Patrons will vote to decide the first city to be launched along with a motion classification system and website. For each funded city, a CSV file with every vote will be posted indicating the motion, its text, how each councillor voted, and a topic classification of each motion. The cities will be updated at least once a month for the duration of the project (depending on the council's meeting schedule).
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In 2014, we launched CityBlocs, a website to help citizens keep track of how their city councils vote through visualizations of their voting patterns.

In most cities, tracking how city councillors vote is actually a pretty time consuming process. Even though cities provide minutes of the meetings online, they are almost always presented as unstructured data, meaning that to get the councillors' voting records, you have to go through them by hand and translate the text into usable data. This makes getting this information laborious and error-prone.

Now, we want to expand the project: we want to unlock voting records from city council minutes using tools we've built, develop topic classification algorithms to classify what the votes are about, build other tools to make the data more useful and make all of the data freely available as easy-to-use data sets.

So far, support from patrons has allowed to create and maintain a dataset of council voting records for London, Ontario. We're also holding a vote to add a second city in February 2016!

The data will be regularly updated and posted for all to use at cityblocs.ca. At the end of every month in which we reach a milestone funding goal, all CityBlocs patrons can vote to decide which cities or feature upgrades will be added next.

Currently, the datasets contain:
  1. every motion that comes before council;
  2. a classification of the motion by topic using automated methods developed by Centrality;
  3. how each councillor voted.
The dataset for the first city funded under this project is available here: http://cityblocs.ca/api/v0.1/. If there is something else that would make the dataset more useful to your project, please let us know!

There are many different types of questions that these data can more easily provide the answer to than going through minutes by hand, or -- even worse! -- attending every council meeting in person. As the project develops, it will consist of more than just datasets, and we have plans to add features to the website, such as:

  1. REST API: This will allow users to download subsets of the database in a variety of formats, in addition to downloading the CSV files.
  2. Browsable interface: This will allow users to directly access the data from the website without using the API.
  3. More advanced query options: For instance, you could query the database to see what percentage of votes were lost by the sitting mayor or how often pairs of councillors vote together. (You can do this with the CSV files if you want, but this will make it easier.)
  4. Upgraded vote classifier: Automatically classifying text is a difficult problem, and adding additional power to the vote classifier will make the classifications even more accurate.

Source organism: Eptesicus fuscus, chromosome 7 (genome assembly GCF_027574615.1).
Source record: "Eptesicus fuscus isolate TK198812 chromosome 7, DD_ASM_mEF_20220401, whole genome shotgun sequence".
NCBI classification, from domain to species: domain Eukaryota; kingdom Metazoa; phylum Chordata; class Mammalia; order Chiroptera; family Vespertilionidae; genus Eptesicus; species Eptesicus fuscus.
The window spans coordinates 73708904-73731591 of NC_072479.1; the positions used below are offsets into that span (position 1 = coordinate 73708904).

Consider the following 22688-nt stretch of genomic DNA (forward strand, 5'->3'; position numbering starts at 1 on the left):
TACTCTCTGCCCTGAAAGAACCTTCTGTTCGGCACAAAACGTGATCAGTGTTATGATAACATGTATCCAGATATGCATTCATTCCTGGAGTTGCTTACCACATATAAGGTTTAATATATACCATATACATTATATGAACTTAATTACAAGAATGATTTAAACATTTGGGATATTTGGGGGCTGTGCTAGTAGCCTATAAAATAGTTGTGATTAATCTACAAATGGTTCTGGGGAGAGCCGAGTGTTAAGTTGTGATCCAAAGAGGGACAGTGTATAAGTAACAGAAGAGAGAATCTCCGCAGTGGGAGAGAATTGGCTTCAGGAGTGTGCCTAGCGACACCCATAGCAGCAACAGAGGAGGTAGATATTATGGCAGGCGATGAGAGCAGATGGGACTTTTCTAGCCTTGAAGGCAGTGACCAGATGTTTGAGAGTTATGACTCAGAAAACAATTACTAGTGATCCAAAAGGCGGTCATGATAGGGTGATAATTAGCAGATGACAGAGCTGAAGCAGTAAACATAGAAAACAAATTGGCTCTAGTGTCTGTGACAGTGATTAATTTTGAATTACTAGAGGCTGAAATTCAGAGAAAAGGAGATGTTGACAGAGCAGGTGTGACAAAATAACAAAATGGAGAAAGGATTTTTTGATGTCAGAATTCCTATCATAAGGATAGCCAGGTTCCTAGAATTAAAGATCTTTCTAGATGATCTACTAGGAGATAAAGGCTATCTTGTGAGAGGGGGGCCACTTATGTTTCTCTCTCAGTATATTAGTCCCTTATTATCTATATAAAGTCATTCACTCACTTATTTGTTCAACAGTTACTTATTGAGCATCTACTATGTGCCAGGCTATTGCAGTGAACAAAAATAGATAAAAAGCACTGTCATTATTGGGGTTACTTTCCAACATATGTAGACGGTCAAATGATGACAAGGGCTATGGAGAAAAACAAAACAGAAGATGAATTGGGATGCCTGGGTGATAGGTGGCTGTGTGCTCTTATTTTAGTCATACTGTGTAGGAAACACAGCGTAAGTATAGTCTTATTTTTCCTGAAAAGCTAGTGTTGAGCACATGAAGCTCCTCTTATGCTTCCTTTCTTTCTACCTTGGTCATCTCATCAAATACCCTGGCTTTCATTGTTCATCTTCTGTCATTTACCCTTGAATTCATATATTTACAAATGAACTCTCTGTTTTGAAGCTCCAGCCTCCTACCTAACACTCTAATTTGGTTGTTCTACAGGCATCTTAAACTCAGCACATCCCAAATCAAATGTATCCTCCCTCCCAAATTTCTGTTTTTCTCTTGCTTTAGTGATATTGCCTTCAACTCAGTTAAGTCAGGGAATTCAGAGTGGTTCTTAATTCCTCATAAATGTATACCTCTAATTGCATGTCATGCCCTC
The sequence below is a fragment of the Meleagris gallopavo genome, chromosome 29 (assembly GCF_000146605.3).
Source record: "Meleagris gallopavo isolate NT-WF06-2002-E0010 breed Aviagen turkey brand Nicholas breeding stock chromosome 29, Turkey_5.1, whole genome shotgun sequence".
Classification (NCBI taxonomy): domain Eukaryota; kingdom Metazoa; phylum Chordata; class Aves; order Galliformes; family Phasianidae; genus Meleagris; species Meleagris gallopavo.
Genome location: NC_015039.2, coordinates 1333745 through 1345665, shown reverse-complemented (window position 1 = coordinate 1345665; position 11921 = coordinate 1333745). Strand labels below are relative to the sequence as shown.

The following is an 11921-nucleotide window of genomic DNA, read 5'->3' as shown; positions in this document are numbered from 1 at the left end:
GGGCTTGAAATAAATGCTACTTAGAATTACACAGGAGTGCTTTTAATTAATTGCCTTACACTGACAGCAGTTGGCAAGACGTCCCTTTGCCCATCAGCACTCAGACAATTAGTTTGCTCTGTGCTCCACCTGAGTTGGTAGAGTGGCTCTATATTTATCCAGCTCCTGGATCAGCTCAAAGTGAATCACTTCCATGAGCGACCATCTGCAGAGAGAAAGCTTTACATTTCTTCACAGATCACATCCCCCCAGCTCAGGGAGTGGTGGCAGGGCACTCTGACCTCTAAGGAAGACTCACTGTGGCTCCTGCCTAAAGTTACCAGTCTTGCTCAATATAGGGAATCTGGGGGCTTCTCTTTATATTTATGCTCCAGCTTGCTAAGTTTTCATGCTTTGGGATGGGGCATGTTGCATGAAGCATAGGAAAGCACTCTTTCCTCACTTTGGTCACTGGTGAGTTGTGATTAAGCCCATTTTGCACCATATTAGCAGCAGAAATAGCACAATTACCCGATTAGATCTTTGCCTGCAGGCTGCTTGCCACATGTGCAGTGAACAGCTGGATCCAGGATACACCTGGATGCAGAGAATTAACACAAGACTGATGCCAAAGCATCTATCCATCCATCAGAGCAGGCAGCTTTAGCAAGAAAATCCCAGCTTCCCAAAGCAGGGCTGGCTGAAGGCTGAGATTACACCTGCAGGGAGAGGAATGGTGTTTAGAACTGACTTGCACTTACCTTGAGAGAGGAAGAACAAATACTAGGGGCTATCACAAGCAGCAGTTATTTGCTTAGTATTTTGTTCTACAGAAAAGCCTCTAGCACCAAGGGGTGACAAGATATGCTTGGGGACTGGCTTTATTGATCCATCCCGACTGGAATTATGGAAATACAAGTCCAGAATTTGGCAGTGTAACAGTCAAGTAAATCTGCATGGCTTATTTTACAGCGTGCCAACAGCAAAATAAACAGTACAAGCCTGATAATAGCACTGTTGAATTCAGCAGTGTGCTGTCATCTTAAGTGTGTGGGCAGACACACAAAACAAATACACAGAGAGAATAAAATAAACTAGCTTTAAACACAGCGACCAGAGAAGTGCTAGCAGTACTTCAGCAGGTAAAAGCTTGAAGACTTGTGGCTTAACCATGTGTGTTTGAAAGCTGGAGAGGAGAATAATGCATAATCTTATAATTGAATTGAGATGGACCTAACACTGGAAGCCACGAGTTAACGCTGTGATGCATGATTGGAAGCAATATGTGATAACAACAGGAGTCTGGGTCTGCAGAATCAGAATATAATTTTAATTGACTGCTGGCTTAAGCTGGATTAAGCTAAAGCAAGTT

5. Councillor profile pages: This feature will summarize city councillors at a glance. Ever wanted to know which councillors were most similar in their voting patterns? Which councillors end up voting on the winning side most often? This tool will help.
Using these data, we hope citizen groups and researchers will make tools and analyze the data to help us all better understand our governments, journalists can more easily see what's going on their city councils and all of us can benefit from knowing what's going on in city hall.

We'd love to continue to do all of this with your help.

What's involved in the project?

We've been hard at work developing a Python library useful for extracting data from city council minutes. The project so far has also involved writing a simple motion classification system using a dictionary method, classifying motions by keyword. We also need to maintain the database infrastructure, and expand the website to include a number of useful tools. Funding will allow us to cover these ongoing costs, and all money raised goes directly into making CityBlocs better and available for more cities.

Who's working on the project?

This is a project by Centrality Data Science, based in Calgary. The team consists of Paul Fairie (PhD, Political Science; twitter: @paulisci), Adam D'Souza (PhD, Physics; twitter: @h2o_bro) and Michael Underwood (PhD, Physics; twitter: @munderwood).

Recent posts by Centrality Data Science

Tiers
Pledge $1 or more per creation
VOTE!

For every month you contribute at this level, you get one vote. Every time we reach a new goal level, all contributors get to vote on what city gets added to the project.
Pledge $4 or more per creation
10 VOTES!

For every month you contribute at this level, you earn 10 votes to cast once a new milestone is reached.
Pledge $7 or more per creation
20 VOTES!

For every month you contribute at this level, you get 20 votes.
Pledge $10 or more per creation
30 VOTES!

For every month you contribute at this level, you get 30 votes.
Pledge $20 or more per creation
EARLY ACCESS

For every month you contribute at this level, you also get early access for 2 days to one city covered by the CityBlocs project, so you get a chance to analyze the data before everybody else. You also get 60 votes.
Pledge $25 or more per creation
EARLY ACCESS TO ALL CITIES

For every month you contribute at this level, you also get early access for 2 business days to all cities covered by the CityBlocs project, so you get a chance to analyze the data before everybody else. You also get 75 votes.
Pledge $300 or more per creation
only 1 left
NAME A CITY

For every month you contribute at this level, you also get exclusive early access for 7 business days to a city of your choice (the earliest anyone else will receive the data is 5 days after you, for those patrons at either the $20 or $25 level), so you get a chance to analyze the data before everybody else. You also get 100 votes.